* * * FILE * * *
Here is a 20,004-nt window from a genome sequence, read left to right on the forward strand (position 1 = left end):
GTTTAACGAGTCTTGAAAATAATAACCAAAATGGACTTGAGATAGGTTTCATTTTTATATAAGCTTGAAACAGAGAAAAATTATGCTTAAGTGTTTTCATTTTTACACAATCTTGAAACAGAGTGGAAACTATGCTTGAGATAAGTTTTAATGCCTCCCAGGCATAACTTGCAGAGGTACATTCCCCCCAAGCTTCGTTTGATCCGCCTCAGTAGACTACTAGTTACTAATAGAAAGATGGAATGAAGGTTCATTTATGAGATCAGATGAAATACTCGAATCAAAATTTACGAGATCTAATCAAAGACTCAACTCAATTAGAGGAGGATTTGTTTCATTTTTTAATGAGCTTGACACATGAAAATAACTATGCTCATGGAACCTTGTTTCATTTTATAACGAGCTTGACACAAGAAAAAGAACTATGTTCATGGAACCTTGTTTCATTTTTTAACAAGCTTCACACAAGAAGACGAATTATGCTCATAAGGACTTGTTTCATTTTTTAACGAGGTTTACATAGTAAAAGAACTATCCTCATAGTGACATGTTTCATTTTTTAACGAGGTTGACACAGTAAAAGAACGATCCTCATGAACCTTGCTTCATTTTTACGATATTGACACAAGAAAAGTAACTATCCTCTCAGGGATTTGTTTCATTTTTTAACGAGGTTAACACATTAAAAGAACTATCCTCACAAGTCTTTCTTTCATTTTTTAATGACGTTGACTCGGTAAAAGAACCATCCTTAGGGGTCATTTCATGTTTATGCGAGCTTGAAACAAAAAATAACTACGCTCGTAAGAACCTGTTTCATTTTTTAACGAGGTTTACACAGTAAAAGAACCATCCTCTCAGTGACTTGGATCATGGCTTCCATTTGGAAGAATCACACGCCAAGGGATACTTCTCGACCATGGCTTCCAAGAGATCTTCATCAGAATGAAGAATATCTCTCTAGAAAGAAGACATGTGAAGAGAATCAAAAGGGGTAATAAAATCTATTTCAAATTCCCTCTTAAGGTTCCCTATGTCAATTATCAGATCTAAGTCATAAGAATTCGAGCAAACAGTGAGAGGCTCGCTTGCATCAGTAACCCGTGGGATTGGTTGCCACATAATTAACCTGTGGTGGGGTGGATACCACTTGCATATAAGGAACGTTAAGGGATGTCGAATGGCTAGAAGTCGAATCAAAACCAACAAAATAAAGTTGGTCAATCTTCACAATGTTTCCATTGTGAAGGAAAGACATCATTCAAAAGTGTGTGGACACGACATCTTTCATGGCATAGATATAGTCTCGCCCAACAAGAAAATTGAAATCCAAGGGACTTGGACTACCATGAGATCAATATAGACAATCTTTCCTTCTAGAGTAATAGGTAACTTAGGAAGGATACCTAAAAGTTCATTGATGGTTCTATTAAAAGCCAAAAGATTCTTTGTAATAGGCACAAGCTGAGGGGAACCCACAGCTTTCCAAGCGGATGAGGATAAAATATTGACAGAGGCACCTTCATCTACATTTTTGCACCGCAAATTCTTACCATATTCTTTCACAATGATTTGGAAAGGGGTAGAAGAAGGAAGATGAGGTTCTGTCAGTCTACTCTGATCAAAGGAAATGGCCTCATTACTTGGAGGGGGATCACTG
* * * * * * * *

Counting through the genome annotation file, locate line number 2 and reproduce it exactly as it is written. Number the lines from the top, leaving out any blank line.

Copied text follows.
GTTTAACGAGTCTTGAAAATAATAACCAAAATGGACTTGAGATAGGTTTCATTTTTATATAAGCTTGAAACAGAGAAAAATTATGCTTAAGTGTTTTCATTTTTACACAATCTTGAAACAGAGTGGAAACTATGCTTGAGATAAGTTTTAATGCCTCCCAGGCATAACTTGCAGAGGTACATTCCCCCCAAGCTTCGTTTGATCCGCCTCAGTAGACTACTAGTTACTAATAGAAAGATGGAATGAAGGTTCATTTATGAGATCAGATGAAATACTCGAATCAAAATTTACGAGATCTAATCAAAGACTCAACTCAATTAGAGGAGGATTTGTTTCATTTTTTAATGAGCTTGACACATGAAAATAACTATGCTCATGGAACCTTGTTTCATTTTATAACGAGCTTGACACAAGAAAAAGAACTATGTTCATGGAACCTTGTTTCATTTTTTAACAAGCTTCACACAAGAAGACGAATTATGCTCATAAGGACTTGTTTCATTTTTTAACGAGGTTTACATAGTAAAAGAACTATCCTCATAGTGACATGTTTCATTTTTTAACGAGGTTGACACAGTAAAAGAACGATCCTCATGAACCTTGCTTCATTTTTACGATATTGACACAAGAAAAGTAACTATCCTCTCAGGGATTTGTTTCATTTTTTAACGAGGTTAACACATTAAAAGAACTATCCTCACAAGTCTTTCTTTCATTTTTTAATGACGTTGACTCGGTAAAAGAACCATCCTTAGGGGTCATTTCATGTTTATGCGAGCTTGAAACAAAAAATAACTACGCTCGTAAGAACCTGTTTCATTTTTTAACGAGGTTTACACAGTAAAAGAACCATCCTCTCAGTGACTTGGATCATGGCTTCCATTTGGAAGAATCACACGCCAAGGGATACTTCTCGACCATGGCTTCCAAGAGATCTTCATCAGAATGAAGAATATCTCTCTAGAAAGAAGACATGTGAAGAGAATCAAAAGGGGTAATAAAATCTATTTCAAATTCCCTCTTAAGGTTCCCTATGTCAATTATCAGATCTAAGTCATAAGAATTCGAGCAAACAGTGAGAGGCTCGCTTGCATCAGTAACCCGTGGGATTGGTTGCCACATAATTAACCTGTGGTGGGGTGGATACCACTTGCATATAAGGAACGTTAAGGGATGTCGAATGGCTAGAAGTCGAATCAAAACCAACAAAATAAAGTTGGTCAATCTTCACAATGTTTCCATTGTGAAGGAAAGACATCATTCAAAAGTGTGTGGACACGACATCTTTCATGGCATAGATATAGTCTCGCCCAACAAGAAAATTGAAATCCAAGGGACTTGGACTACCATGAGATCAATATAGACAATCTTTCCTTCTAGAGTAATAGGTAACTTAGGAAGGATACCTAAAAGTTCATTGATGGTTCTATTAAAAGCCAAAAGATTCTTTGTAATAGGCACAAGCTGAGGGGAACCCACAGCTTTCCAAGCGGATGAGGATAAAATATTGACAGAGGCACCTTCATCTACATTTTTGCACCGCAAATTCTTACCATATTCTTTCACAATGATTTGGAAAGGGGTAGAAGAAGGAAGATGAGGTTCTGTCAGTCTACTCTGATCAAAGGAAATGGCCTCATTACTTGGAGGGGGATCACTG